Tuesday, July 12, 2011

On Orientations, Preferences, and Mother Monster

Born this way? Chose this way? Why does it matter and do we really  know?

I woke up singing Lady Gaga this morning. Never a good sign.
And of course, don't be a drag. Just be a queen. Right? Baby you were born this way. Right? But now that implies a choice now doesn't it? What a minute. Your Lebanese or Orient? Did you have a choice where you were born. Wait a minute. What's going on here.
...and have I lost my mind quoting Lady Gaga?

Nature versus nurture. Essentialist vs. social constructionist. Much ink has been spilt about this very topic. Are we a product of our genes? Do we have choice and free will? How do our genes and choice intersect.

Why does it matter? Why are pop icons like Lady Gaga and political figures like Michelle Bachmann entering into the fray and discussing this. More importantly, why are we having a dialogue about any of this in the absence of reasoned scholarship--or at least without some reference to reasoned scholarship?

It matters because it's political. Born this way arguments are used as a political tool to justify the need for human rights. "I'm okay because I was born this way" can make a powerful political argument. Likewise, the political forces represented by Michelle Bachmann and others use the choice argument as an equally as powerful political argument. "You are marking a choice to do something we consider bad, something that we don't approve of."

Both sides, left and right, progressive and conservative, present powerful arguments that have virtually no connection to reasoned, thoughtful scholarship and scientific evidence. The simple answer here is that there is no strong, clear, and convincing evidence that supports the conclusion that identity is something that is a thing that is "born this way." There isn't any evidence that suggests identity is only a choice. Identity is infinitely more complex than that.

We are a product of genetics, environment, experiences, and choices. It's demeaning to suggest complex human behaviors are only be genetics. It's also ridiculous to think that the range of our behaviors are not somewhat rooted in our genetics. It's both: born this way and choice.

If we rewind the clock of history a bit it gets even more interested. Gay and Lesbian rights were birthed within the context of the liberation movement of the 60s and 70s. At that time many brave people stood up and declared their choice: they chose to be gay. It was political. It was disruptive. It was enlivening and liberating.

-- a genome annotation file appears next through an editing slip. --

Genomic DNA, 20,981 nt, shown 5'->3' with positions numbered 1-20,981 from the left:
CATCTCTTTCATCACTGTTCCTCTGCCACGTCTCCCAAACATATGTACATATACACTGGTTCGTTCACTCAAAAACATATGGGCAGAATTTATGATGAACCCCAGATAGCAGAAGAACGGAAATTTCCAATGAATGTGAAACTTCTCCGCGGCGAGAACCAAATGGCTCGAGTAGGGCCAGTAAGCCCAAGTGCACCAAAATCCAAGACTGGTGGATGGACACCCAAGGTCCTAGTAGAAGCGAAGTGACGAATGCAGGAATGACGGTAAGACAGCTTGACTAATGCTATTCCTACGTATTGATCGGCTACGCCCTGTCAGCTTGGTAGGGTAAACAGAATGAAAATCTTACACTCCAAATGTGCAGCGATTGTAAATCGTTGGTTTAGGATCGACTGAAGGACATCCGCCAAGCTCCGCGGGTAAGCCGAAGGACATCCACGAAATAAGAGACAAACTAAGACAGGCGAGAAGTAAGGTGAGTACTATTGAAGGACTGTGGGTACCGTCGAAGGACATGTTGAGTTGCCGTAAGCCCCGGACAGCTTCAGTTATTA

Fast forward a few decades and the political polarities of left and right have twisted that message of liberation. Rather than a strong statement of liberation, choice has become and argument that the right attacks the left with. Choice is an argument that the left attacks its own with. Have you ever tried talking about choice within the context of some queer communities? You'd be run out of town with pitch forks and burning torches.

To borrow a line from Lady Gaga, the pendulum of choice began its dance. It began its dance a long time ago. It's important to know that it's a dance, and to know why there is a dance.

It's important to question why we even ask these questions. Why does it matter if someone is gay, lesbian, bisexual, heterosexual, or something else? Is there something wrong with any category of sexual experience?


Lady Gaga got something right though, and it is what has made her video so hot that it caught on fire and has been redone hundreds of times by fans on YouTube. It's why Google Chrome picked it up and made a white hot commercial out of it.

The song validates. You are beautiful. You are on the right track. Rejoice and love yourself today. You are all superstars. There is nothing wrong with who you are.

I will always fall on the side of validation. Remember, validation does not imply agreement or "rightness." Validation is the simple act of recognizing the experiences of another. Said another way, to validate is to acknowledge and accept the unique identity and individuality of another.

It costs me nothing to recognize your experience. In the end, that's what will move our culture and society forward. Try it. Try to recognize the experience of another without disagreement, without modification, without opinion. Take in and recognize the experience of someone you don't agree with. You will be transformed. They will have the potential to transform.

It'll be just like magic. I promise. You can immediately transform a situation into one of possibility rather than one that forecloses potential.

...and as for me having lost my mind. That happened a long time ago.

I'm on the right track baby. Wanna join me?

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